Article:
(JTA) — Two pro-Palestinian protesters disrupted a concert in Brussels by an American orchestra bound for a performance in Israel and a Jewish pianist.
The concert Thursday in the Belgian capital by Hélène Grimaud, a well-known French pianist of Jewish ancestry, had to be paused as security escorted from the hall two women who were chanting about “creating Palestine,” La Libre Belgique reported.
Grimaud was accompanied at the Palais des Beaux-Arts de Bruxelles by the Philadelphia Orchestra, which is on a tour that includes several European countries and Israel.
The protesters did not say whether they were there over the orchestra’s plans to visit Israel or because of Grimaud, who headlined promotional material about the concert.
Separately, the RTBF broadcaster in Belgium reported Thursday that Brussels Chief Rabbi Albert Guigui and other Jews cited security concerns in declining the channel’s request to film them walking on the street while wearing a kippah for a program about anti-Semitism. Guigui told the channel that he stopped visibly wearing a kippah in 2001 after he was attacked in an anti-Semitic assault.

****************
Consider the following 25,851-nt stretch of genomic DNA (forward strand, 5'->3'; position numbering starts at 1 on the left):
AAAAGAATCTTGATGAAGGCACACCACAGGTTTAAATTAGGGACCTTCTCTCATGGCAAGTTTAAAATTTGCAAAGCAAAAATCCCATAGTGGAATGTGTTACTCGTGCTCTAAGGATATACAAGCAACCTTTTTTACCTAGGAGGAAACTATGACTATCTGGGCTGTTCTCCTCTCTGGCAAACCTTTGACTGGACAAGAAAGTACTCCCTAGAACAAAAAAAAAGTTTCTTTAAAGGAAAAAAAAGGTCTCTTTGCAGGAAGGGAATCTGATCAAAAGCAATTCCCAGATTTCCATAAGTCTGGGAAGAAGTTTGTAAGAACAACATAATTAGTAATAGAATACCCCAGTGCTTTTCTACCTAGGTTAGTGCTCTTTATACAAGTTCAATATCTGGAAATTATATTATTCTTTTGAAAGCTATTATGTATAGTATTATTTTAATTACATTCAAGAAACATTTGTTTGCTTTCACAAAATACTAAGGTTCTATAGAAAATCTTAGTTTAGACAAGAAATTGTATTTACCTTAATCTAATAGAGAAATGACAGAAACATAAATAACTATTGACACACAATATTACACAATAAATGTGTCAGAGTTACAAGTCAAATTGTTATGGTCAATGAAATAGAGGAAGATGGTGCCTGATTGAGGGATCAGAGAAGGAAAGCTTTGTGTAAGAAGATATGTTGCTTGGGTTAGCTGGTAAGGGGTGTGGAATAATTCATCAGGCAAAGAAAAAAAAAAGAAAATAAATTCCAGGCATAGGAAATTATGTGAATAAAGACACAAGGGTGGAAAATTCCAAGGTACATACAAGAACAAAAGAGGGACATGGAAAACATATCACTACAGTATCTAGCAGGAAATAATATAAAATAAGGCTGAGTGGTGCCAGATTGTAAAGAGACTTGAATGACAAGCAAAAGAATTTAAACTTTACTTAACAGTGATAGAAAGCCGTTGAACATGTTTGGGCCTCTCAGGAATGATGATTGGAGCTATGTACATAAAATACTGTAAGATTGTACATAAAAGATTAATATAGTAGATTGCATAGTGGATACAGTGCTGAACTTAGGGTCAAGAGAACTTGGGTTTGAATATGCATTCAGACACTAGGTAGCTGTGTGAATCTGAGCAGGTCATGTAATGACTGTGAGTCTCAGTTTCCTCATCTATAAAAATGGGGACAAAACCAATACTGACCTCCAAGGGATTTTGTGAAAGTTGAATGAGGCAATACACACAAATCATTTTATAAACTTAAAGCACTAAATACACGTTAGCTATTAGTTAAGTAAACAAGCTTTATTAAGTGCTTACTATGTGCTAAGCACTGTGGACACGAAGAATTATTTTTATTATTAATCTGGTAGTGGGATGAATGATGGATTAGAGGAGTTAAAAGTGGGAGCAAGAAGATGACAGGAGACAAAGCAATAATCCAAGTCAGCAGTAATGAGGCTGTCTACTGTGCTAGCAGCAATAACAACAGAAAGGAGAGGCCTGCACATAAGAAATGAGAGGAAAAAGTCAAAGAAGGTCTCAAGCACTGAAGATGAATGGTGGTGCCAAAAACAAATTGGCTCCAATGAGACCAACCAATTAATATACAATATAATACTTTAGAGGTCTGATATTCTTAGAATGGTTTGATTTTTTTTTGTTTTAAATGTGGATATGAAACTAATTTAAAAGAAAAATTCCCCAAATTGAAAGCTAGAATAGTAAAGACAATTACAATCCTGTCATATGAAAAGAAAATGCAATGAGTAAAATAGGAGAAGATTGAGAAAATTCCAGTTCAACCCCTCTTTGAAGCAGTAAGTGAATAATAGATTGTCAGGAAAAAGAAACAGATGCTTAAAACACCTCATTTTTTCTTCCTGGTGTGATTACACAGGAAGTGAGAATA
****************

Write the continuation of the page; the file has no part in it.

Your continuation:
Joel Rubinfeld, the president of the Belgian League Against Anti-Semitism, or LBCA, agreed to the request, but only if RTBF provided a security detail, Bruzz reported.
In April, a non-Jewish man wearing a kippah in Berlin was assaulted by an attacker shouting “Jew!” in Arabic. The victim was an Israeli Arab who said he donned the kippah to test whether it had actually become dangerous to wear the head covering in Germany.
In 2016, a community leader in France, Tzvi Amar, warned Marseille Jews to avoid wearing kippahs. And in 2014, a Danish Jewish school in Copenhagen urged its students to come to school wearing baseball caps over their yarmulkes.
At least a quarter of Europe’s Jews had resolved not to wear their kippahs or any other Jewish symbol publicly before any of the debates even took place, according to a 2013 survey in nine countries. In that European Union poll of 5,100 Jews — the most comprehensive study of its kind — 49 percent of 800 Swedish respondents said they refrained from wearing clothing that identified them as Jewish. In Belgium, whose capital city is the seat of the European Union, the figure was 36 percent.